The first question that I pose in this section is: How doubleness in mixed-media theatre is considered as a case of corporeal absence and in particular a case of dys-appearance. Taking a fresh look at Leder’s writing, I suggest the usefulness of his ideas for the study of digital double in mixed-media theatre. Leder, in his book The Absent Body (1990), expands Merleau-Ponty’s views on modes of embodiment, as presented in his unfinished essay The Visible and the Invisible (1968), aspiring to explore further the sense of absence as it happens in everyday life. Leder proposes that ‘while in one sense the body is the most abiding and inescapable presence in our lives, it is also characterized by absence’ (1990:1). The book provides an extensive analysis based on the ‘question of why the body, as a ground of experience […] tends to recede from direct experience’ (1990:1). Leder contends that the body ordinarily becomes absent and ‘disappears’ from our experience when we are engaged in a ‘purposeful action’ that reforms our personal experience (1990: 49). In fact, Leder’s book appears to answer the question: what happens when we read a book, watch a performance or a film and we are lost in the plot, the action, and the story. Our bodies (as spectators or readers) sink into the background and do not become the objects of our own experience (we actually pay little attention to our bodies in the moment). In his first chapter, the author discusses the idea of the ec-static body as a mode of corporeal absence to refer to ‘the very nature of the body’ to project ‘outward from its place of standing’ when the subject interacts with the world and the other (1990: 22). That is, the subject, when s/he interacts with the world and is engaged with an activity, forgets about her/his body and therefore, tends to ‘stand out’ of it, while being immersed into a ‘purposeful action’. Leder has infused an embodied quality into the term of ecstasis that he borrowed from Heidegger who uses the term in his book Being and Time (1962) to define different modes of temporality.
Leder later in his book argues that the body’s disappearance from our experience (or ecstasis) can be reversed in what he identifies as ‘dys-appearance’ of the body. Utilising the Greek prefix ‘dys’ signifying ‘bad’, ‘hard’, or ‘ill’, he refers to the reappearance of the body as a focus of our experience in a problematic and deviant form, that is, instances where we become aware of our bodies because they dysfunction in some way (1990: 84). In short, Leder explains that when we are in pain, we shift our attention from the world, towards our body or the part of the body that suffers. Drawing from Leder’s concept of dys-appearance, I propose that in mixed-media theatre mediat(isat)ion is likely to extend physical corporeality and shift the attention back to the body through doubleness. In 4.48 Psychosis dys-appearance is actuated on different levels, namely as a connotative value of the play signifying a psychotic mind trying to splinter off its body and as a element of mise-en-scène that defines the intertwining between the performer and her mediated self.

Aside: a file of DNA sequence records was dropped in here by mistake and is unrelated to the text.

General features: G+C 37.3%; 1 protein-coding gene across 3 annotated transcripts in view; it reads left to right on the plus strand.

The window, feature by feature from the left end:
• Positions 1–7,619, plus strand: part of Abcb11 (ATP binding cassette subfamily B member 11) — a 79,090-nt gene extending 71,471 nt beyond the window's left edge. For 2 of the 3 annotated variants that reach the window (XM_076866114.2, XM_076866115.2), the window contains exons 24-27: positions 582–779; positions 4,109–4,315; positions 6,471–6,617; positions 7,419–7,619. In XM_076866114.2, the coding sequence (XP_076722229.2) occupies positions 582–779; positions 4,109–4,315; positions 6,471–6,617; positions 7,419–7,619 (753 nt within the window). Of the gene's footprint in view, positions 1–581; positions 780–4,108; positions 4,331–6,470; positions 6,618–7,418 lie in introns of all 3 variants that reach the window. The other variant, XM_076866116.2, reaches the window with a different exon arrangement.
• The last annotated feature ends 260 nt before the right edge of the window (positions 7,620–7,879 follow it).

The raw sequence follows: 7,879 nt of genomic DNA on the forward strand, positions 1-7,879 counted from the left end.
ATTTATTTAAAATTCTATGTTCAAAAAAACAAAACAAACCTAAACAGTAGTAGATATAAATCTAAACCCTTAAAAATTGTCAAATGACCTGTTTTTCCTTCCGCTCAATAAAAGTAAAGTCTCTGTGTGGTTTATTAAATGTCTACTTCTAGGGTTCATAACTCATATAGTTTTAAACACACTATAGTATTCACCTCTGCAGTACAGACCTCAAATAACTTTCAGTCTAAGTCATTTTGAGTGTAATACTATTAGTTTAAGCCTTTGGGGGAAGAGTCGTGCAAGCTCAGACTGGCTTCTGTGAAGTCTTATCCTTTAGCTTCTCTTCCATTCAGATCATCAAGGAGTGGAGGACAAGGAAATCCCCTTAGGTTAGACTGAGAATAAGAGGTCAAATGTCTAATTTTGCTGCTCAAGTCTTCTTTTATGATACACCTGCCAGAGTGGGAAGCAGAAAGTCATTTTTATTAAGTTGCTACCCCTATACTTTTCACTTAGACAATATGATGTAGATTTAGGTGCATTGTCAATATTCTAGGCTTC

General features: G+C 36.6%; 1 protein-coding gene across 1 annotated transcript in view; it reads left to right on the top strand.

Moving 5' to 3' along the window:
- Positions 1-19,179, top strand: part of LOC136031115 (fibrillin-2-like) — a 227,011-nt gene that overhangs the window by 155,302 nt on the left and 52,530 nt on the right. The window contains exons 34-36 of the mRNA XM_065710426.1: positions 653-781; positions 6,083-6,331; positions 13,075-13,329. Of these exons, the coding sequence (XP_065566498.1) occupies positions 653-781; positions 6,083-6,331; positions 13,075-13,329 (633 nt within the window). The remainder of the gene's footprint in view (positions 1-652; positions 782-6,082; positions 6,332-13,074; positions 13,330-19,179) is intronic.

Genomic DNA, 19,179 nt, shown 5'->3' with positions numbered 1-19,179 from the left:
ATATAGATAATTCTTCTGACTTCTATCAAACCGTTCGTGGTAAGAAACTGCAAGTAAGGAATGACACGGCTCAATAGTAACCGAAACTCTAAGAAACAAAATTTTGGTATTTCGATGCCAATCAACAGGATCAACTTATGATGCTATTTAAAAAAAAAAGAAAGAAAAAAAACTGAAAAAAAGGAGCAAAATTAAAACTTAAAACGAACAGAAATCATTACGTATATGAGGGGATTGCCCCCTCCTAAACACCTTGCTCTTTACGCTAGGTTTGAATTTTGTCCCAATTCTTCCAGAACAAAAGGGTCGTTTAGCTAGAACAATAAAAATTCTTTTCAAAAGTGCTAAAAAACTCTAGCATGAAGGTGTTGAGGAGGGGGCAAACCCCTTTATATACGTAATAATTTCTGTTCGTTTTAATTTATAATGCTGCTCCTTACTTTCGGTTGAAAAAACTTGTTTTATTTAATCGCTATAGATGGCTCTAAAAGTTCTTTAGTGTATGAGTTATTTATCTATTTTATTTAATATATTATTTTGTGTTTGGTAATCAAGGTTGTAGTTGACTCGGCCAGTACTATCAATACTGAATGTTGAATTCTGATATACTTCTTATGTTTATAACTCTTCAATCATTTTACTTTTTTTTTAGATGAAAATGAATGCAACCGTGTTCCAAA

The symbiosis of an enlarged body and its physical referent on stage strongly refers to the dys-appearing nature of a psychotic individual resonating with Leder’s concept of dys-appearance where the ‘body may emerge as an alien thing, a painful prison or tomb in which one is trapped […]. The experienced self is rent in two as one’s own corporeality exhibits a foreign will’ (1990: 87). In 4.48 Psychosis, the videated body seceded from its physical referent visualises Kane’s view of a face being ‘pasted on the underside of’ the psychotic person’s mind (4.48 Psychosis 245). The videated body expresses a corporeal alienation which is reinforced by its lack of ‘liveness’, the inability to look back. The videated body loses its ephemeral capacities when it is recorded and projected as a pre-documented body. The projected enlarged body, then, is not just a body that is away from its self, but a body that next to its physical referent connotes the dysfunction, entrapment and absence that the 4.48 Psychosis subject experiences. The onstage bodies ‘flesh out’ the dramaturgical dysfunctional identity of self through spatial confinement, media(tisa)tion, and the splitting of corporeal image into two. Therefore, although the screened body is still an imposing presence on stage, it is an ‘alienating presence’, integral to what Leder identifies as a dys-appearing presence. The subject of 4.48 Psychosis is shared between the stage and the screen. Indeed, the body becomes decentered through the co-existence of the double images; namely, the physical one is drawn toward invisibility and immobility, while the other flows around in slow motion, both connoting a desire to break free from the here and now.